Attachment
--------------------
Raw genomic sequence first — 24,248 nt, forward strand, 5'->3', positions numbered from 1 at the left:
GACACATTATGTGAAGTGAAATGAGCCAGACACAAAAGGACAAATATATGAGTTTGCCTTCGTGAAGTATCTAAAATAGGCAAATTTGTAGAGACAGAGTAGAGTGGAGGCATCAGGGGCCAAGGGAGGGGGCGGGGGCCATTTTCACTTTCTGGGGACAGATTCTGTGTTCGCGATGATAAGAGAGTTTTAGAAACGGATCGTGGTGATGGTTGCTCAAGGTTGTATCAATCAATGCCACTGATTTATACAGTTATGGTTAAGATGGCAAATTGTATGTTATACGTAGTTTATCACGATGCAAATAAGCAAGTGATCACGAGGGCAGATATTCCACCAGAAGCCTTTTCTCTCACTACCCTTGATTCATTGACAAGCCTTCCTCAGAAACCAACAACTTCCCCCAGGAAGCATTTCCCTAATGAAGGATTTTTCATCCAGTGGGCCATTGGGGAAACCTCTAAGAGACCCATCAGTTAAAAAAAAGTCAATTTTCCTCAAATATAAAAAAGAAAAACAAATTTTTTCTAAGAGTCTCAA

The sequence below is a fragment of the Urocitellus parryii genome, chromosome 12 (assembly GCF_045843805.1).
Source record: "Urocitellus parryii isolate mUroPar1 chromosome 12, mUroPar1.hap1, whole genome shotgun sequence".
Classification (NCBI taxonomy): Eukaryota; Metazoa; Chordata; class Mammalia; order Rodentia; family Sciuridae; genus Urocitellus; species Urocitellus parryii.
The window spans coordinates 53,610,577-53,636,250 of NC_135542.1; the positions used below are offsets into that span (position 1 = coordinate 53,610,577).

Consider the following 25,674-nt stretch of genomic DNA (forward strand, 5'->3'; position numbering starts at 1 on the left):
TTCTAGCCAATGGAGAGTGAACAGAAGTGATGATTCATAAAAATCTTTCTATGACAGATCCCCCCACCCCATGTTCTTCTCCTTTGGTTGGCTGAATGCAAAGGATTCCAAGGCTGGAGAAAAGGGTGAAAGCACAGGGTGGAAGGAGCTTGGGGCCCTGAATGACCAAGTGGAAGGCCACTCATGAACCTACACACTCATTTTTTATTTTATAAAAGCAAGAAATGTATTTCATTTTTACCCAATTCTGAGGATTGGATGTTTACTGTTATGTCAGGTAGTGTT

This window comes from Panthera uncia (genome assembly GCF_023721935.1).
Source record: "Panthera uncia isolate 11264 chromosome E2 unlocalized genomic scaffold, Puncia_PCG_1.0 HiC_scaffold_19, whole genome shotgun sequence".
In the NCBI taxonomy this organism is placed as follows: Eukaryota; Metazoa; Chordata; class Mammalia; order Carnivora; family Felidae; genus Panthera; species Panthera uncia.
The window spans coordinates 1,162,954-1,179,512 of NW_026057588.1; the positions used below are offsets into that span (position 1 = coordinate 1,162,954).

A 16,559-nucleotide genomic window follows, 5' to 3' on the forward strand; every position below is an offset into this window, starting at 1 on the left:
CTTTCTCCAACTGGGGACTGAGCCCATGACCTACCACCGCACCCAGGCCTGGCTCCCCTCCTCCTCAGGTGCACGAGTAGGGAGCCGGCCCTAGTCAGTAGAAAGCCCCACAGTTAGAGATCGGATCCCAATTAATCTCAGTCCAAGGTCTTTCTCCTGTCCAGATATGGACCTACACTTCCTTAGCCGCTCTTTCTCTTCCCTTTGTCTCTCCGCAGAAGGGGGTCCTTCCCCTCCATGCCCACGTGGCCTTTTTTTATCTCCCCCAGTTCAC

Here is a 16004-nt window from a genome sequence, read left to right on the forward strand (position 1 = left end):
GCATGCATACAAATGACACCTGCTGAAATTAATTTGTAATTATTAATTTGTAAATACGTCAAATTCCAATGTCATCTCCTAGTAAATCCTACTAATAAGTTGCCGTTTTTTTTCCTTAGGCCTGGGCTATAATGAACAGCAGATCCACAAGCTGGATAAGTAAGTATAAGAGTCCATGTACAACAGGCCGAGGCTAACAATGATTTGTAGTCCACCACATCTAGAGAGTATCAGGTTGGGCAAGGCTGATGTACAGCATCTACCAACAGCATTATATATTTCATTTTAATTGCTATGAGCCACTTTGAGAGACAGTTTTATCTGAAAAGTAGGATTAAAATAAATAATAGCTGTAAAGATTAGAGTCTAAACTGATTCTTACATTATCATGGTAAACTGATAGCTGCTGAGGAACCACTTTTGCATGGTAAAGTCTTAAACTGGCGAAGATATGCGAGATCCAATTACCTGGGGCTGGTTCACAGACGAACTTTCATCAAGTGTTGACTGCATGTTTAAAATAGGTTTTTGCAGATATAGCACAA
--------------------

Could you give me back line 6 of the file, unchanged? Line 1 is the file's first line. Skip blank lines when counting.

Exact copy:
The window spans coordinates 53,610,577-53,636,250 of NC_135542.1; the positions used below are offsets into that span (position 1 = coordinate 53,610,577).